This was a frightening process for both adult and child and on the couple of occasions I tried it with Dylan I found it very distressing. Holding Therapy made parent and child vulnerable to being physically hurt but more significant than this, for me, was the emotional damage it caused. It didn’t make me feel closer to Dylan nor did it help him to trust me; my view was that it had quite the opposite effect and I quickly abandoned my trial of Holding Therapy. Looking back on it now, with the benefit of current thinking about sensory integration, I can make sense of the therapy in relation to proprioception and touch. Where the therapy was ill-conceived, though, was that it was something that was done to the autistic child against their will; what the weighted products and Grandin’s squeeze machine do is give control to the autistic person.

Control is a particularly relevant concept, I think, in relation to early intervention in autism. We are not accustomed to giving children control over their lives. Involving children who need specialised and ongoing support (be it medical, environmental or educational) is something which we claim we do but, in practice, even older children are heavily guided by adults and professionals. Imagine, then, how difficult it must be for a ‘non-verbal’ autistic child with learning disabilities to assume any sort of control over their environment and treatment plan? For the very young autistic child, particularly one who is experiencing high levels of sensory dysfunction and who has limited communication strategies, the world must seem a very scary place. Such a child would typically not have much (if any) say in their ‘treatment’. As parents we tend to decide that we are going to ‘have a go’ at something, whether it be Auditory Integration Training, Holding Therapy or (as we shall see in a later post) behavioural conditioning. The young child may resist and protest (toddlers are good at this after all) but sometimes all the tears in the world cannot wrest control from the parents.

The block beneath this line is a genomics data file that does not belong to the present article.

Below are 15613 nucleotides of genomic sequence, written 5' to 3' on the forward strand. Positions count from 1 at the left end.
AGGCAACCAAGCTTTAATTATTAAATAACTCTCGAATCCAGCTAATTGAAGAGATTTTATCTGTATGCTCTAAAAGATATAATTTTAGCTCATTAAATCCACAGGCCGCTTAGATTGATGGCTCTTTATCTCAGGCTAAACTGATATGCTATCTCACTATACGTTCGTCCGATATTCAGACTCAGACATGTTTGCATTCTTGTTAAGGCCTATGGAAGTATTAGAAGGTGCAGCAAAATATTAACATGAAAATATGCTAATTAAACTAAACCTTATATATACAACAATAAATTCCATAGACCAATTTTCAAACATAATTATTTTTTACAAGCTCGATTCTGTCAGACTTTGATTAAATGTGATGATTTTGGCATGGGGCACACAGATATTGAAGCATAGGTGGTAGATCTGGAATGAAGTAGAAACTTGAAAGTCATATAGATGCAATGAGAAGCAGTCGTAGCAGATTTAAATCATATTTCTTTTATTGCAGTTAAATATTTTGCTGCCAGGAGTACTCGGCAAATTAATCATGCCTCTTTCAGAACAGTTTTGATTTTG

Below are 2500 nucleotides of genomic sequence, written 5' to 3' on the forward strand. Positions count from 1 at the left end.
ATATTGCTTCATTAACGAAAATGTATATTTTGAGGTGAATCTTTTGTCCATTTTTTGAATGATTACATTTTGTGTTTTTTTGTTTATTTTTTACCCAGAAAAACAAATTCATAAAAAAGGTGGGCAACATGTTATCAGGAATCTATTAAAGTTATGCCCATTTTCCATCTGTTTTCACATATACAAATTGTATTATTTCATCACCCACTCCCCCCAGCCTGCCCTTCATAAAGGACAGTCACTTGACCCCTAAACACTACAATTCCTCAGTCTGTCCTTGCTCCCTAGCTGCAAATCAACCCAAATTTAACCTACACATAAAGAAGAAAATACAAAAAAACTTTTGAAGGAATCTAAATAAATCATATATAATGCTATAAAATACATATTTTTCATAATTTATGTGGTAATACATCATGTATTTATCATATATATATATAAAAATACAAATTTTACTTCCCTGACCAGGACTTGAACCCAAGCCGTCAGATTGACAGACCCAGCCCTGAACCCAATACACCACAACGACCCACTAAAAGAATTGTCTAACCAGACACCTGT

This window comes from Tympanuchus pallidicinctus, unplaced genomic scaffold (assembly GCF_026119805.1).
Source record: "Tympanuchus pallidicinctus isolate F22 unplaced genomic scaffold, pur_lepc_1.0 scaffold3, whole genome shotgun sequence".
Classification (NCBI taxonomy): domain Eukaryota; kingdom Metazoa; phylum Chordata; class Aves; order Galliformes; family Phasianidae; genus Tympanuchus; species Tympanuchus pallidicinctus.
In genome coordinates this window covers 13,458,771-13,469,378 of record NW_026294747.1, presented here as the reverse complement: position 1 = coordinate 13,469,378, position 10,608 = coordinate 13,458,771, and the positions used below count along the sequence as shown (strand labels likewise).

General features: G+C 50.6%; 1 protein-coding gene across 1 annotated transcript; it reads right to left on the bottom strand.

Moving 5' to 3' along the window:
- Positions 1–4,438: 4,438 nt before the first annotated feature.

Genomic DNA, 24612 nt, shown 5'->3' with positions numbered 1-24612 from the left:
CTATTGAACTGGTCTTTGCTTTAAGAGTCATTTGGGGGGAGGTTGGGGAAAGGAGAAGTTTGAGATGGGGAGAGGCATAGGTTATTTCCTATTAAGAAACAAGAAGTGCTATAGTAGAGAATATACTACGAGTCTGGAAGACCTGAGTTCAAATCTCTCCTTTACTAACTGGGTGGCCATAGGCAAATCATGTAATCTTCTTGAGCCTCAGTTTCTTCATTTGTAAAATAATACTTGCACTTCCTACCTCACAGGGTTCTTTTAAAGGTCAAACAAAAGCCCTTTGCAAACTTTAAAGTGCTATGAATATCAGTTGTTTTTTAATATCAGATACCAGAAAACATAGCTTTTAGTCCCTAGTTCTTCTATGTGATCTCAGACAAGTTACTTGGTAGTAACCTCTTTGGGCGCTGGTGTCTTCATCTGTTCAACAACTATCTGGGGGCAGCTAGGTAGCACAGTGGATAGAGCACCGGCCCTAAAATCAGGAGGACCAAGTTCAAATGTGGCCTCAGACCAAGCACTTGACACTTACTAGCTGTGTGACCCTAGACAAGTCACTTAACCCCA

‘Material Literacy’

material literacy 005 When Dylan was first diagnosed I had some understanding of the role which clothing could play in addressing Dylan’s sensory needs. I bought him all-in-one undergarments as a toddler, realising that he enjoyed the sensation of being enclosed by fabric. I also realised how much Dylan enjoyed hooded garments in his early years and I would search for these for him (as I still do). These choices about clothing are simple adjustments to Dylan’s sensory experience, primarily in relation to the sensation of touch, which seem to make a significant difference to his comfort. Looking back I wonder whether quite a bit of Dylan’s distress as a toddler was linked to touch; it’s possible, for example, that disliking the physical sensation of wearing a nappy could explain some of his discomfort during those years.